God alone is free will, so we can only choose God according to a relative capacity to make choices, which is itself dependant on God choosing us (as indeed the OT and NT say again and again from various perspectives). According to reason, we do not and cannot know to what extent God chooses us according to the “aggregates of clinging”, since we discern this choosing in-and-according-to the aggregates. So the whole concept of will and choosing and self/selves (inc. God) disintegrates somewhere around this point.

    If I already utilize love and seek/desire further utilization of love; this does not in itself determine that I have the freewill to choose love — so long as I believe in “my self” and believe myself to be a free agent. Along the line of “self”, this cannot change until I believe myself as inseparable from the will and self of Jesus.

    • pnyikos says:

      My perspective on free will is completely different from yours. It was impressed on us in the Catholic schools I attended, starting with the third grade, is that sin is something we choose with our own free will, and a sin cannot be mortal unless full consent of the will is given. If God alone were free will, He would be sending people to hell for acts for which He alone (or circumstances of emotion, psychological background, physics of the brain, etc.) is responsible.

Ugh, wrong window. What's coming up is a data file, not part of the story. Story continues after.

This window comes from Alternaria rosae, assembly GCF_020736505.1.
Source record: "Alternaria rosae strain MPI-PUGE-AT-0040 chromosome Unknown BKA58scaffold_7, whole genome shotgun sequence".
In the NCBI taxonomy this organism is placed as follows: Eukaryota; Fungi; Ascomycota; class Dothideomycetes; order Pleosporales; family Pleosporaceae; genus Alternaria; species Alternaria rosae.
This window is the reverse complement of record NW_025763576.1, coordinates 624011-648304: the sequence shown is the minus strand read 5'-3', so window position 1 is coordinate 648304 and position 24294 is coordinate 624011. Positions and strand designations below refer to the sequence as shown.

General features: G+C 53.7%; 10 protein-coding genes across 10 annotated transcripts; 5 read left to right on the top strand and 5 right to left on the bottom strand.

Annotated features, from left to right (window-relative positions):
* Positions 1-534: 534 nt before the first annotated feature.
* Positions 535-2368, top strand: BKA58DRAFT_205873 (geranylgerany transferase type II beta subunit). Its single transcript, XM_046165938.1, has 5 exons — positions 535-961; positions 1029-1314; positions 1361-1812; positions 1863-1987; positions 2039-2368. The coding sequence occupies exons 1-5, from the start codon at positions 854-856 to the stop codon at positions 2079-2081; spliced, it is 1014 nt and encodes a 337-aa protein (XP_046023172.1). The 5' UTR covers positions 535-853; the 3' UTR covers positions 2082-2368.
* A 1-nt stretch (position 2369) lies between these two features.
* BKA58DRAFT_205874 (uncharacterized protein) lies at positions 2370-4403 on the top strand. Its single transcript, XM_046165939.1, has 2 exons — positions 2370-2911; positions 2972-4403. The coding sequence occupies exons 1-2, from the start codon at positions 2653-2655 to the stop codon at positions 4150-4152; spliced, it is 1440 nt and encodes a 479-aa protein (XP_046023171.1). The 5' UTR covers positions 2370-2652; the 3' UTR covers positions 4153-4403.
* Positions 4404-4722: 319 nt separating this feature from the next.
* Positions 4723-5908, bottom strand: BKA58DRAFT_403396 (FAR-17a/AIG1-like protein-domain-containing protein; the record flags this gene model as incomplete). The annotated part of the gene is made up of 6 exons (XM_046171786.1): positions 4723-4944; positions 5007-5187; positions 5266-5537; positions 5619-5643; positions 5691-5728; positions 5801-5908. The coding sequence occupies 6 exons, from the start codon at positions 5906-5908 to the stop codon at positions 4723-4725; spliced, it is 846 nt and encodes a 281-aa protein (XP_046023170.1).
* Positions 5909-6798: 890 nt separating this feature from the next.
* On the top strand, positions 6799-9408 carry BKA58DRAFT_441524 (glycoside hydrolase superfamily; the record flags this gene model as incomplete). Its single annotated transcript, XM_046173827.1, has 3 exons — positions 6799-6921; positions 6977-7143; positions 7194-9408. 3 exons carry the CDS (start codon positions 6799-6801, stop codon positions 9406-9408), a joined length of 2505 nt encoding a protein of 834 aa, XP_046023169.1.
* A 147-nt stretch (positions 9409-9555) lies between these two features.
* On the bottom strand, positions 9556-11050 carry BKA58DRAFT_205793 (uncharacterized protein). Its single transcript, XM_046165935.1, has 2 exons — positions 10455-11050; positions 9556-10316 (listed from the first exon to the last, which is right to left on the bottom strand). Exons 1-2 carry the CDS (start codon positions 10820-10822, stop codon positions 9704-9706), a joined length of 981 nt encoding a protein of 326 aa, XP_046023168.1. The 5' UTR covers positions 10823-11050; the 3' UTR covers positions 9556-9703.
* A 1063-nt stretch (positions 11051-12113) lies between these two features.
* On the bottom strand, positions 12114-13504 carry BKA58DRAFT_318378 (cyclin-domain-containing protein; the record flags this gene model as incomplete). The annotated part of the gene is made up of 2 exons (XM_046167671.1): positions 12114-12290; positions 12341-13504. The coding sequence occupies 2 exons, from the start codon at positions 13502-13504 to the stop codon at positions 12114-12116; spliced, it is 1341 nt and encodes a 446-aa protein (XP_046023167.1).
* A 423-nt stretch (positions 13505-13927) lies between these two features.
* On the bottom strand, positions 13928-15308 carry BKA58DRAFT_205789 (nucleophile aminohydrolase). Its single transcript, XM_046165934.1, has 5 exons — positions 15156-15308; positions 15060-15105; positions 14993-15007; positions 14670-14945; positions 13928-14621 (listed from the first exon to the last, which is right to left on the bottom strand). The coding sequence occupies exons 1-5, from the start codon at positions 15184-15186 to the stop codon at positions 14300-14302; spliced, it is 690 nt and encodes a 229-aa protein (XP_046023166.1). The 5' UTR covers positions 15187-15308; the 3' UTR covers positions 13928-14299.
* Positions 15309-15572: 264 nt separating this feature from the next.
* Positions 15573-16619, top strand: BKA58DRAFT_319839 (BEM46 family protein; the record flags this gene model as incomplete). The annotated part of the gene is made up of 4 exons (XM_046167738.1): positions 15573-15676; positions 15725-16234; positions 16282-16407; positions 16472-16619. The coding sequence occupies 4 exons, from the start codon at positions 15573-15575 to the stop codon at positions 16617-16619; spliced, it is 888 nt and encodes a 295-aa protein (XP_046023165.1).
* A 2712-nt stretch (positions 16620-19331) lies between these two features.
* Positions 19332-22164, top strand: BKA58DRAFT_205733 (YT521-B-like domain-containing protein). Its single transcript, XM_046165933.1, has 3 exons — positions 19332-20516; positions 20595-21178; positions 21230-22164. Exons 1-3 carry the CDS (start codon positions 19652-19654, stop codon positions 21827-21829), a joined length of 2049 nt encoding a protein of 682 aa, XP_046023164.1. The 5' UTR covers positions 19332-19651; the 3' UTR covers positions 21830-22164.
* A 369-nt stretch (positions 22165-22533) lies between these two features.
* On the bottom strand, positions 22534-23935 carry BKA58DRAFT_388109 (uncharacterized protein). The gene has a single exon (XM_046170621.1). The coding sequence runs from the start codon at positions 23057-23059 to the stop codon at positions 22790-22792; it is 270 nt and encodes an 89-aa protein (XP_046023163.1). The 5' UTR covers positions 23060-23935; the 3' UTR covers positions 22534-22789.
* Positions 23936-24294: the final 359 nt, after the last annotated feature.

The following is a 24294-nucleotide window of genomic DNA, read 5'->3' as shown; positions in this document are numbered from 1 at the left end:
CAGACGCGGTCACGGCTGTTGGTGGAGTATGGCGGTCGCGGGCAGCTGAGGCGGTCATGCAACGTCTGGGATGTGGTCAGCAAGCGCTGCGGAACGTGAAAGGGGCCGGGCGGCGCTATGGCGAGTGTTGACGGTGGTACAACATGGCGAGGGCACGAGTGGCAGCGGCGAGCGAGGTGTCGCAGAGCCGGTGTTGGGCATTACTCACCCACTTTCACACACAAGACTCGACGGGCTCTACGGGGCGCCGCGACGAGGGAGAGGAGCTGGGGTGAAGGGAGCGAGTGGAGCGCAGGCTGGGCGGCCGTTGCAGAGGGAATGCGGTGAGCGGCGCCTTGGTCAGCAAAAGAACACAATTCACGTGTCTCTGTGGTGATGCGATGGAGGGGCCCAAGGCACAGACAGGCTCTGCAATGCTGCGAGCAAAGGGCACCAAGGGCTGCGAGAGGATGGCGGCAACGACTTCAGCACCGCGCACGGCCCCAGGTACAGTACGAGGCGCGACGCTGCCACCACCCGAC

I came to realize [American spelling] this at the age of 19, and even thought, “If my body or my soul are responsible for my sins, then let THEM be sent to hell or purgatory, but not ME!” But help came from an unexpected quarter. I recalled the philosophy of David Hume, whereby there is no such thing as causality, but only constant conjunction of one thing from another. Taken by itself, this is just jumping from the frying pan into the fire, but a modification carried the day for me: there might be free will decisions of mine for which there is no cause EXCEPT me — ME!

  15. overload says:

    Alan and Pnyikos, if I have grasped what you are talking about:
    As according to Catholic teaching, and as in my first comment on this page, there is a different argument made; this might be a different mode of thinking (or knowing) rather than necessarily being at odds with scientific reasoning and empirical knowledge.

    Pnyikos, thanks for the reply. Your words are a pragmatic reminder to me of how — so much as I am bound by false belief(s) — I cannot take God for granted, must test/examine what it is I truly believe (not just think I believe), and consider my own responsibility.

    The issue of who goes to hell and who does not and why, is a disturbing one.